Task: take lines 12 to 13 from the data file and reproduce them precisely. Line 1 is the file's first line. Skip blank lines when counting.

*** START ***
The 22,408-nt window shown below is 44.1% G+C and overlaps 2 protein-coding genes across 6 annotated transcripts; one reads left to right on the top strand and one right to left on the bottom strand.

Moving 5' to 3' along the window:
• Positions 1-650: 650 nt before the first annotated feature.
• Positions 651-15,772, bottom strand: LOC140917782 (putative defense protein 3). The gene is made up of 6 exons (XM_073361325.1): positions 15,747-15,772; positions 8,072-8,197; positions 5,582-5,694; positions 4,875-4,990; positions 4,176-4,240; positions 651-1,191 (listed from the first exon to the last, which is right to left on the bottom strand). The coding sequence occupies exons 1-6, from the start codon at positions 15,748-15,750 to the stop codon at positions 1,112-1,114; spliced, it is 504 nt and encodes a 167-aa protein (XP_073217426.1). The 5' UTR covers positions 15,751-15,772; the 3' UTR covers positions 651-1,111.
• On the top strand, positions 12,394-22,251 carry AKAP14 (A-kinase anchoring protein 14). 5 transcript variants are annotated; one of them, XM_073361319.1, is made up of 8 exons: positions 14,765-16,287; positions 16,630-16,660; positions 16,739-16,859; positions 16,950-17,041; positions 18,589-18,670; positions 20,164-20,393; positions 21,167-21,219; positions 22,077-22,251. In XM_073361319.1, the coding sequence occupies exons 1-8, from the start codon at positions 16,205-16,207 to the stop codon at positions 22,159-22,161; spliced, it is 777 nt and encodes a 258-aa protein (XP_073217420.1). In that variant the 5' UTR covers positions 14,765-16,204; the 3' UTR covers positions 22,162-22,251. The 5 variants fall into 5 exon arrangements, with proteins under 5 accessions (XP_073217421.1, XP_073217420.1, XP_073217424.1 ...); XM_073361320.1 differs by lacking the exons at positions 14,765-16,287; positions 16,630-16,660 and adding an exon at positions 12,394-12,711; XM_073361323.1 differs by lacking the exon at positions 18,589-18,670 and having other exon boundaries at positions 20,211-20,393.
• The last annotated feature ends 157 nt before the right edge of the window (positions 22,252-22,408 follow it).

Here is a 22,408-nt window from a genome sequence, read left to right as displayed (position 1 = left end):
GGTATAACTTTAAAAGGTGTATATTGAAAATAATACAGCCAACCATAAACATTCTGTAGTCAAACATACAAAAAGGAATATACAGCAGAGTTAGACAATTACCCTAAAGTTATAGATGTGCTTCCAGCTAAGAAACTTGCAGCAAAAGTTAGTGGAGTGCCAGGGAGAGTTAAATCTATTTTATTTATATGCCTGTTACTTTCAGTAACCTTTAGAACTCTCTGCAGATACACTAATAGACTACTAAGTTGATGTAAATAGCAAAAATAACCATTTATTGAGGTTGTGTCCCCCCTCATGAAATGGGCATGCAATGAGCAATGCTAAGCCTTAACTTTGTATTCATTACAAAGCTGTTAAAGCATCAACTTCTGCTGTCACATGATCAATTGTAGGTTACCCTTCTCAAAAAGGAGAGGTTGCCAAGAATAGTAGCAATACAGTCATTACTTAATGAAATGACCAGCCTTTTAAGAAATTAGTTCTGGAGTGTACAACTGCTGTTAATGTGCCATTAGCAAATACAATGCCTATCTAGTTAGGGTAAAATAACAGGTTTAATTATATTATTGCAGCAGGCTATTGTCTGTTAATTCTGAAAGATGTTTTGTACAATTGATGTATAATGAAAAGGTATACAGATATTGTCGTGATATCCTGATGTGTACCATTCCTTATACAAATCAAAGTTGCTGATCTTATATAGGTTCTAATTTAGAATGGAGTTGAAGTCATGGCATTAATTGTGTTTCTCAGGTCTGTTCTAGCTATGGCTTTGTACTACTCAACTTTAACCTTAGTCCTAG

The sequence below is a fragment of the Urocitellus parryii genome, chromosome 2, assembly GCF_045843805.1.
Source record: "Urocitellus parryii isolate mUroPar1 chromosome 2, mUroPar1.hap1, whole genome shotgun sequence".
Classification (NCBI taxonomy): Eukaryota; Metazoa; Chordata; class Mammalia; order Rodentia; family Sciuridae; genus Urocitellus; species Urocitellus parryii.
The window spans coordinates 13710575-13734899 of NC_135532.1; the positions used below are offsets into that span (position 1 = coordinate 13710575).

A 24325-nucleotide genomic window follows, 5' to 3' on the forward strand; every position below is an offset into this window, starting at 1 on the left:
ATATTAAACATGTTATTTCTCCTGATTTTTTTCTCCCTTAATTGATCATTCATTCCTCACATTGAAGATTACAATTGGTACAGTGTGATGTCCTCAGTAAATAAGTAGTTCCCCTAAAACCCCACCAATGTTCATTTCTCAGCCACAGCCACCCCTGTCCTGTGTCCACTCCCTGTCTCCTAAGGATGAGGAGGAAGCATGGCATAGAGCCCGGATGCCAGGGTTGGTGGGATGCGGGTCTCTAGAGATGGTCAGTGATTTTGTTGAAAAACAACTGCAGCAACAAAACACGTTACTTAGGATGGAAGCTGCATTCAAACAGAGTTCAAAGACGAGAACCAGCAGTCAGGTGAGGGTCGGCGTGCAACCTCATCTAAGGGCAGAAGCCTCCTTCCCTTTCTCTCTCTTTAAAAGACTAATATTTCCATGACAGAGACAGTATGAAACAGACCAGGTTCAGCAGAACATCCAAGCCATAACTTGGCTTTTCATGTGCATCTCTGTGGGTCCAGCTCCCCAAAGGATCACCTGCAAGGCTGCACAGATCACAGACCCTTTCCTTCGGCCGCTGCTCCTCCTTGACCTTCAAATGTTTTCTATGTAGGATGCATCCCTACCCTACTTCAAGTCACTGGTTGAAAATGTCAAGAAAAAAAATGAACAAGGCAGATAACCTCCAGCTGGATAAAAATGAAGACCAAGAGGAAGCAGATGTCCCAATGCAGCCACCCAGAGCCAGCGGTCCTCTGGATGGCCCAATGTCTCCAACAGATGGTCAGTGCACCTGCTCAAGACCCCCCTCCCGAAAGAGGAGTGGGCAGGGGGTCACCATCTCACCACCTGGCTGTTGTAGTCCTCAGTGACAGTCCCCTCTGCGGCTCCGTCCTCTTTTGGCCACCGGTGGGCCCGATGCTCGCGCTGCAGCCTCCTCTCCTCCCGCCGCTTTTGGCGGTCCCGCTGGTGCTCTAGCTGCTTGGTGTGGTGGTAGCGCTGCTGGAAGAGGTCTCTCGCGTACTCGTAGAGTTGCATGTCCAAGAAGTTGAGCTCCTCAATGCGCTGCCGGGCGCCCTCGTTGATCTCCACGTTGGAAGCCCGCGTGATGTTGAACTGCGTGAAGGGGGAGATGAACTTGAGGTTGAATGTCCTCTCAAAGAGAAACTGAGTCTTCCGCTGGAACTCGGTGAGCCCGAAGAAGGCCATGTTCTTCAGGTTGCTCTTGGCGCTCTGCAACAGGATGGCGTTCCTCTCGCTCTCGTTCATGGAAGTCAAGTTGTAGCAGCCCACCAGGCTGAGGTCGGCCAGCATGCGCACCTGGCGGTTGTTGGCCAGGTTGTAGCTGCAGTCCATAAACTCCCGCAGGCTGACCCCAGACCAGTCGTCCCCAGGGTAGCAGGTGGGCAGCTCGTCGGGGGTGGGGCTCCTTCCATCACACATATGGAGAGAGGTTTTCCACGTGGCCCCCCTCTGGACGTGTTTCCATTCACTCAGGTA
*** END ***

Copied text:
The window spans coordinates 13710575-13734899 of NC_135532.1; the positions used below are offsets into that span (position 1 = coordinate 13710575).

A 24325-nucleotide genomic window follows, 5' to 3' on the forward strand; every position below is an offset into this window, starting at 1 on the left: